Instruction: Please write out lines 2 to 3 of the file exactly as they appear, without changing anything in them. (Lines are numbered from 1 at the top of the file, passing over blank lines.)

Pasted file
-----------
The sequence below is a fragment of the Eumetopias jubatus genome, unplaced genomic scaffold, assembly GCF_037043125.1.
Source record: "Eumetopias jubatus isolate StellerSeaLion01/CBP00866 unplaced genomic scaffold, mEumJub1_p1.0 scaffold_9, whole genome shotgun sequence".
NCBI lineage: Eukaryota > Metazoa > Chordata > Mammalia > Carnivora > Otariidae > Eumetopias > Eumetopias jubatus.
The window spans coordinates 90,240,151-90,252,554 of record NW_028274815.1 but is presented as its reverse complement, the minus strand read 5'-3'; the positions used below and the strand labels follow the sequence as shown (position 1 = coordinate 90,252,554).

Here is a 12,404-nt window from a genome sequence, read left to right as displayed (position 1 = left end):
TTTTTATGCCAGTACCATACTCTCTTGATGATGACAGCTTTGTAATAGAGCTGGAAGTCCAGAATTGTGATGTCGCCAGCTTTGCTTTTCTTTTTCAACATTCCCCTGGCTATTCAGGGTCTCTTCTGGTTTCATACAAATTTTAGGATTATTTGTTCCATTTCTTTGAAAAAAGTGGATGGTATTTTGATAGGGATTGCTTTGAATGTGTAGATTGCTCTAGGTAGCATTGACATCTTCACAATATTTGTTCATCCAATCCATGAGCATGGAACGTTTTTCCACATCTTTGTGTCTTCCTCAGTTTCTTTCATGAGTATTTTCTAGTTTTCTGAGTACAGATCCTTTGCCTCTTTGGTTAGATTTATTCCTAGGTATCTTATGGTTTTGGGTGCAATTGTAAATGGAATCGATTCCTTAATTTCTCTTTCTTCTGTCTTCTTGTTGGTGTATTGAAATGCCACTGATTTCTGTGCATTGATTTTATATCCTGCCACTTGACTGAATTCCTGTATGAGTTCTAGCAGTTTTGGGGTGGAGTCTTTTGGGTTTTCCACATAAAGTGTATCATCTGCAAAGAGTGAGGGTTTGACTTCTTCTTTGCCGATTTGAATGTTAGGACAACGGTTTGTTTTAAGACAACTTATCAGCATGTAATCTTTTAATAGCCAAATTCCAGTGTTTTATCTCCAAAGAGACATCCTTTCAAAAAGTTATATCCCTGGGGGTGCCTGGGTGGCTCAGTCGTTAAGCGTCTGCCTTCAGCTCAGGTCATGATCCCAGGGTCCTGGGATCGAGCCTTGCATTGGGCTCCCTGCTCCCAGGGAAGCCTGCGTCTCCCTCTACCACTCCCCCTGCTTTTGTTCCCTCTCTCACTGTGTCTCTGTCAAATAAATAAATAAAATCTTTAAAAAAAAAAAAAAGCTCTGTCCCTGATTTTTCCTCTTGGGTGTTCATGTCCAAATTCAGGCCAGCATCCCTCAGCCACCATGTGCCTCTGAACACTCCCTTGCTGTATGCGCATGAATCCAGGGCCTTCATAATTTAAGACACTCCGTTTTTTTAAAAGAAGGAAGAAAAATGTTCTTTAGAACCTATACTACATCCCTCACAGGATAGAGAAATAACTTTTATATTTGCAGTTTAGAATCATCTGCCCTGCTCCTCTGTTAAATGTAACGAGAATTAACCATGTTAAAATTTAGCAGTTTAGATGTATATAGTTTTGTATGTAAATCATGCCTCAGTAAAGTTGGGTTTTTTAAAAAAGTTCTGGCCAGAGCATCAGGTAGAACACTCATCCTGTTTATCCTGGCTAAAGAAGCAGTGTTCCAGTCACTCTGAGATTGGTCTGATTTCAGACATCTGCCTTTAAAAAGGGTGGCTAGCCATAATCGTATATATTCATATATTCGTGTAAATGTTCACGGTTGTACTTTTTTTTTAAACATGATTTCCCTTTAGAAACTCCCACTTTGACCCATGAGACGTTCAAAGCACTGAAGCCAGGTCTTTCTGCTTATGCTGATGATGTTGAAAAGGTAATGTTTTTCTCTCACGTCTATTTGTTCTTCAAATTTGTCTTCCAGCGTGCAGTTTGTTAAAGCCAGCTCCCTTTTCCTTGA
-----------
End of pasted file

Source record: "Eumetopias jubatus isolate StellerSeaLion01/CBP00866 unplaced genomic scaffold, mEumJub1_p1.0 scaffold_9, whole genome shotgun sequence".
NCBI lineage: Eukaryota > Metazoa > Chordata > Mammalia > Carnivora > Otariidae > Eumetopias > Eumetopias jubatus.